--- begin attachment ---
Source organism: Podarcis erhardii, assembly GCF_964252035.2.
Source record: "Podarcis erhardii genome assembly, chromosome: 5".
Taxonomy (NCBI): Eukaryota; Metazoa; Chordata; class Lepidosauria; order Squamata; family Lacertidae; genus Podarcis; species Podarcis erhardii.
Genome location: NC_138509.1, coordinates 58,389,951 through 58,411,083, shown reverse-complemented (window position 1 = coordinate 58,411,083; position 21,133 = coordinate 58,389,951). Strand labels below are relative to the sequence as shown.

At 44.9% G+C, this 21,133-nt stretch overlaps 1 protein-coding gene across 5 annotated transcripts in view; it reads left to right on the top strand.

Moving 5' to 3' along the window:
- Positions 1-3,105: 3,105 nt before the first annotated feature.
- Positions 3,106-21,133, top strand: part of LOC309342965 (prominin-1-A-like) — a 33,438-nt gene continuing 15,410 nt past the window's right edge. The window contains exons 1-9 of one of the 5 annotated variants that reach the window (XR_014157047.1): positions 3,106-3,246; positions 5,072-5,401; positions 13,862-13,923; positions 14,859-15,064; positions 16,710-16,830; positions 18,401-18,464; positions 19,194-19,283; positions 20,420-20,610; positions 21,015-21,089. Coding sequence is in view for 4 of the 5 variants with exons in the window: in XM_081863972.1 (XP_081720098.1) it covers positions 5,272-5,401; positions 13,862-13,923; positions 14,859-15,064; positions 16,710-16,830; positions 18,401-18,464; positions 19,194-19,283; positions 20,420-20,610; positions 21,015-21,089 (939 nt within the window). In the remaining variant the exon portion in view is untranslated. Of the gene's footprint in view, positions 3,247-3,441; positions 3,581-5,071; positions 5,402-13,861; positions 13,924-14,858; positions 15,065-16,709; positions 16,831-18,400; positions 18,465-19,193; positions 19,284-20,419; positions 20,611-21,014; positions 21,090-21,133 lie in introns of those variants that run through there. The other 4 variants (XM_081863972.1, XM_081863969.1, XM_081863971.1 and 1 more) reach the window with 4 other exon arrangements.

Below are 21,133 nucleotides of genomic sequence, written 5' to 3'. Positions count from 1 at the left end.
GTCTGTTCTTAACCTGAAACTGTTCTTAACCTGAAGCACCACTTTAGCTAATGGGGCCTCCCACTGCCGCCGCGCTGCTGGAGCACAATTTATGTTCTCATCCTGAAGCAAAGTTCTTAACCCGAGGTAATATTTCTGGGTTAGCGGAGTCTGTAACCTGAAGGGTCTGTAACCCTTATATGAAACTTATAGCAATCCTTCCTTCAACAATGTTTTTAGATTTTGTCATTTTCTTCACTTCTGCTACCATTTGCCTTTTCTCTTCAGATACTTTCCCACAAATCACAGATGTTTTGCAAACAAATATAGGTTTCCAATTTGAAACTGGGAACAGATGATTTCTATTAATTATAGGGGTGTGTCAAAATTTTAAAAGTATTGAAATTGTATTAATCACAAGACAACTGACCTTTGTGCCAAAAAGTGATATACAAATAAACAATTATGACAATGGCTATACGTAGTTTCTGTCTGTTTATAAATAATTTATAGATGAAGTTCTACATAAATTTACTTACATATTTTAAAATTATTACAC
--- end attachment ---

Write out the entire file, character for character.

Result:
Source organism: Podarcis erhardii, assembly GCF_964252035.2.
Source record: "Podarcis erhardii genome assembly, chromosome: 5".
Taxonomy (NCBI): Eukaryota; Metazoa; Chordata; class Lepidosauria; order Squamata; family Lacertidae; genus Podarcis; species Podarcis erhardii.
Genome location: NC_138509.1, coordinates 58,389,951 through 58,411,083, shown reverse-complemented (window position 1 = coordinate 58,411,083; position 21,133 = coordinate 58,389,951). Strand labels below are relative to the sequence as shown.

At 44.9% G+C, this 21,133-nt stretch overlaps 1 protein-coding gene across 5 annotated transcripts in view; it reads left to right on the top strand.

Moving 5' to 3' along the window:
- Positions 1-3,105: 3,105 nt before the first annotated feature.
- Positions 3,106-21,133, top strand: part of LOC309342965 (prominin-1-A-like) — a 33,438-nt gene continuing 15,410 nt past the window's right edge. The window contains exons 1-9 of one of the 5 annotated variants that reach the window (XR_014157047.1): positions 3,106-3,246; positions 5,072-5,401; positions 13,862-13,923; positions 14,859-15,064; positions 16,710-16,830; positions 18,401-18,464; positions 19,194-19,283; positions 20,420-20,610; positions 21,015-21,089. Coding sequence is in view for 4 of the 5 variants with exons in the window: in XM_081863972.1 (XP_081720098.1) it covers positions 5,272-5,401; positions 13,862-13,923; positions 14,859-15,064; positions 16,710-16,830; positions 18,401-18,464; positions 19,194-19,283; positions 20,420-20,610; positions 21,015-21,089 (939 nt within the window). In the remaining variant the exon portion in view is untranslated. Of the gene's footprint in view, positions 3,247-3,441; positions 3,581-5,071; positions 5,402-13,861; positions 13,924-14,858; positions 15,065-16,709; positions 16,831-18,400; positions 18,465-19,193; positions 19,284-20,419; positions 20,611-21,014; positions 21,090-21,133 lie in introns of those variants that run through there. The other 4 variants (XM_081863972.1, XM_081863969.1, XM_081863971.1 and 1 more) reach the window with 4 other exon arrangements.

Below are 21,133 nucleotides of genomic sequence, written 5' to 3'. Positions count from 1 at the left end.
GTCTGTTCTTAACCTGAAACTGTTCTTAACCTGAAGCACCACTTTAGCTAATGGGGCCTCCCACTGCCGCCGCGCTGCTGGAGCACAATTTATGTTCTCATCCTGAAGCAAAGTTCTTAACCCGAGGTAATATTTCTGGGTTAGCGGAGTCTGTAACCTGAAGGGTCTGTAACCCTTATATGAAACTTATAGCAATCCTTCCTTCAACAATGTTTTTAGATTTTGTCATTTTCTTCACTTCTGCTACCATTTGCCTTTTCTCTTCAGATACTTTCCCACAAATCACAGATGTTTTGCAAACAAATATAGGTTTCCAATTTGAAACTGGGAACAGATGATTTCTATTAATTATAGGGGTGTGTCAAAATTTTAAAAGTATTGAAATTGTATTAATCACAAGACAACTGACCTTTGTGCCAAAAAGTGATATACAAATAAACAATTATGACAATGGCTATACGTAGTTTCTGTCTGTTTATAAATAATTTATAGATGAAGTTCTACATAAATTTACTTACATATTTTAAAATTATTACAC